Group B Strep, a leading cause of neonatal morbidity and mortality since the 1970s: The Standard of Care
A mother-to-be has Group B Streptococcus; she isn't sick from it but, unfortunately transmits it to her infant who becomes devistated by the bacteria. Could the transmission have been interrupted? Could the infection have be anticipated and made impotent before wreaking damage?
It seems the courts are saying the onus on the obstetricians and neonatologists to manage the risk, but what if they are unaware the organism is lurking? What is their preventive efforts were timely but failed to weaken or eradicate this organism? Who is culpable when the infant has been damaged?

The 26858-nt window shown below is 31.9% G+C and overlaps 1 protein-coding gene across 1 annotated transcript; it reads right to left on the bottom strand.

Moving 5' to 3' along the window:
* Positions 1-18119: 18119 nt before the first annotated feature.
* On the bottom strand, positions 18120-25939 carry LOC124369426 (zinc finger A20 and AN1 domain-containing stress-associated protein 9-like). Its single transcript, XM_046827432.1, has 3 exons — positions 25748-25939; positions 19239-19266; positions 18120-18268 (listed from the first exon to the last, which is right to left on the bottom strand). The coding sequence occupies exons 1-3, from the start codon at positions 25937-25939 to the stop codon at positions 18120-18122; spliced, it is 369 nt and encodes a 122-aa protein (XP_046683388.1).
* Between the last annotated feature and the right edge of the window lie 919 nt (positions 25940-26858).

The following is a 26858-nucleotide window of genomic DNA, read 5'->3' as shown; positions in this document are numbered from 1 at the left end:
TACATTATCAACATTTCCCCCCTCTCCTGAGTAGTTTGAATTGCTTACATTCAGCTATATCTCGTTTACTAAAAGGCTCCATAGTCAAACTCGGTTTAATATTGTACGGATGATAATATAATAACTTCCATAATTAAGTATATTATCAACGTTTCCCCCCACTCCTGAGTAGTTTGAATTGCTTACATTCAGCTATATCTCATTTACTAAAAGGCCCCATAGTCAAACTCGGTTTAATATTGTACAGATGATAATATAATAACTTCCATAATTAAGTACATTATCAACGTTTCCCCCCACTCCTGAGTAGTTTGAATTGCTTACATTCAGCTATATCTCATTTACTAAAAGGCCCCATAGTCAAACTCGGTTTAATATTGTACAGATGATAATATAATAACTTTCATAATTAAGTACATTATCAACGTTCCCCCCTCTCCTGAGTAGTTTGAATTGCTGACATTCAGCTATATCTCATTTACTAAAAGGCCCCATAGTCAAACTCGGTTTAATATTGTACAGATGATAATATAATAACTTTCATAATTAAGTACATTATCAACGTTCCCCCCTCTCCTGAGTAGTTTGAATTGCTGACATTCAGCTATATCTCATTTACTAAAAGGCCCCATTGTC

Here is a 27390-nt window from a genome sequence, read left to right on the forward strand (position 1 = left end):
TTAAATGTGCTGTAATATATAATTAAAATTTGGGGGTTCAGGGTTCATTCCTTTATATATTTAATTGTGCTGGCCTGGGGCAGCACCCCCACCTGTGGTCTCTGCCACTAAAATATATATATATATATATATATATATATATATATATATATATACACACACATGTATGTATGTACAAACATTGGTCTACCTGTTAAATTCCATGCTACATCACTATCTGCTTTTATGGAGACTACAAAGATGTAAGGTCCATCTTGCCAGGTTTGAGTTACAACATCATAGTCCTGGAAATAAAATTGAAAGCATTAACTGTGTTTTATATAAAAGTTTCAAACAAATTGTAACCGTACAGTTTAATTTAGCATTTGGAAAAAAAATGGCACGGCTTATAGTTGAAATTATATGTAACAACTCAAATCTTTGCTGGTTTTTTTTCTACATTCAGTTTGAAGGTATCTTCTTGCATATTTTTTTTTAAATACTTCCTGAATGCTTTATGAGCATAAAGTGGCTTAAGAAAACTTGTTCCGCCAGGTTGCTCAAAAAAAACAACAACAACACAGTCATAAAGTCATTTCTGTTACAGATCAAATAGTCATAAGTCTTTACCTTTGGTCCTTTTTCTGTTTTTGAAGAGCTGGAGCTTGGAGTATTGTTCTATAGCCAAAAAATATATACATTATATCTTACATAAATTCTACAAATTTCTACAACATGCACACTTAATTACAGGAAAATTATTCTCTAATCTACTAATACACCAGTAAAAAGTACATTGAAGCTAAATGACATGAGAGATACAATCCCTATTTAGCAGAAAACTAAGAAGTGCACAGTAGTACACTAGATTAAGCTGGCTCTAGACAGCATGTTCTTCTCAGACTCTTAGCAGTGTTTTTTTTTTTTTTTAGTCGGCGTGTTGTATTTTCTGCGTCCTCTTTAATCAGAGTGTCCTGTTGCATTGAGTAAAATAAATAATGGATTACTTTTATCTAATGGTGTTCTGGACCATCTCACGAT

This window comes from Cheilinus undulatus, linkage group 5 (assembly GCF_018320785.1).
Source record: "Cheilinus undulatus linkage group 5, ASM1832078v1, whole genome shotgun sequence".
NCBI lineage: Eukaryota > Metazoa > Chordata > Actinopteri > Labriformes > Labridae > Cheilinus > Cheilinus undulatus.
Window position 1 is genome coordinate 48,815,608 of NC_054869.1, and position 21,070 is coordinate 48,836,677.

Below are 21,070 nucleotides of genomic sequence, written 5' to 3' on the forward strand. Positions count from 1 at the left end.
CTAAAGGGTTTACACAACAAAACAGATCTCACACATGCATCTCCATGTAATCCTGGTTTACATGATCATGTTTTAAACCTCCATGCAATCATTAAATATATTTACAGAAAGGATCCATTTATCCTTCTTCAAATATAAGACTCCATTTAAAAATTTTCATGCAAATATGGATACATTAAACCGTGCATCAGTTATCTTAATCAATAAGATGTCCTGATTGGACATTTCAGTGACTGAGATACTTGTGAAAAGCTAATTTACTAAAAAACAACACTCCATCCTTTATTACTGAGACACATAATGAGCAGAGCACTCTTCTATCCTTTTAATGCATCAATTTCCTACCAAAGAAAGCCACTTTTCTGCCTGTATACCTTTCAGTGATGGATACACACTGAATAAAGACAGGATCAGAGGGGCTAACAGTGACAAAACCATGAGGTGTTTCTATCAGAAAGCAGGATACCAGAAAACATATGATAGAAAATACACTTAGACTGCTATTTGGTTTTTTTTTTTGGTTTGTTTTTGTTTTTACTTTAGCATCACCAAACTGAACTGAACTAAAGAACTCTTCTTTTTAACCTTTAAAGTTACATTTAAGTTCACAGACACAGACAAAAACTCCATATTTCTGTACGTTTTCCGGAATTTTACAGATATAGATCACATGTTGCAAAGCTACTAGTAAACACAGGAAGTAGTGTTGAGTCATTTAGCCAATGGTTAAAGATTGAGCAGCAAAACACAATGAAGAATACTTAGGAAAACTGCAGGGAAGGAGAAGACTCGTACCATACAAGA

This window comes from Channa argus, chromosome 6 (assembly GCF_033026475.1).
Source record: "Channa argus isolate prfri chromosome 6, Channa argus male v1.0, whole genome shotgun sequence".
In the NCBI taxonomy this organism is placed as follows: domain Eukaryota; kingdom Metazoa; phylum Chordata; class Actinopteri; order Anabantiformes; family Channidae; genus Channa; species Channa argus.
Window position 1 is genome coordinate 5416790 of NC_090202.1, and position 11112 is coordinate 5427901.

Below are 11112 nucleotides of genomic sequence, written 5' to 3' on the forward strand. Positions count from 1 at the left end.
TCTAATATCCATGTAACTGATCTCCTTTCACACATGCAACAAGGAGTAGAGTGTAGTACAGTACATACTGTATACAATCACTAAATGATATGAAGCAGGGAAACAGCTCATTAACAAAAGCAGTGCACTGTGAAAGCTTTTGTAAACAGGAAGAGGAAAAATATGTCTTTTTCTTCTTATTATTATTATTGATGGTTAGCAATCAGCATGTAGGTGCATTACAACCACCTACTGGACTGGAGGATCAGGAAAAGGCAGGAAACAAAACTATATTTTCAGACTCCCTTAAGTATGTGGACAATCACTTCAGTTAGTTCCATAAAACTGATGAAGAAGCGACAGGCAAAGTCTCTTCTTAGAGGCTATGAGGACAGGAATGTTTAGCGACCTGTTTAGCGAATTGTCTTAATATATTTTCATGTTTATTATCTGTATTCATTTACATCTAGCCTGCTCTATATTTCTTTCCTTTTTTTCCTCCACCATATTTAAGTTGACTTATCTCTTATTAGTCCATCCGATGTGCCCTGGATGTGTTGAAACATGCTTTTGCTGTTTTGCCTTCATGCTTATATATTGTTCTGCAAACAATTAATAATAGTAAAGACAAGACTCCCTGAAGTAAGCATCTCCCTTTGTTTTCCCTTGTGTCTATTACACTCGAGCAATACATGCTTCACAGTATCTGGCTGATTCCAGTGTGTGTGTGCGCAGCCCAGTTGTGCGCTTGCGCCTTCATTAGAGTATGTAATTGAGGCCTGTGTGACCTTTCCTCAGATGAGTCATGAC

"In well-appearing newborn infants born to women without an indication for IAP [intrapartum antibiotic prophylaxis], routine clinical care is indicated unless signs of sepsis develop. [However,] All newborn infants with signs suggestive of sepsis should have a full diagnostic evaluation, including a lumbar puncture if the infant is stable enough to undergo the procedure."
Thus, before blaming any doctor for 'missing' anything in this or similar situations, read the following Standard of Care [pdf]. [Pediatrics 2011;128:000]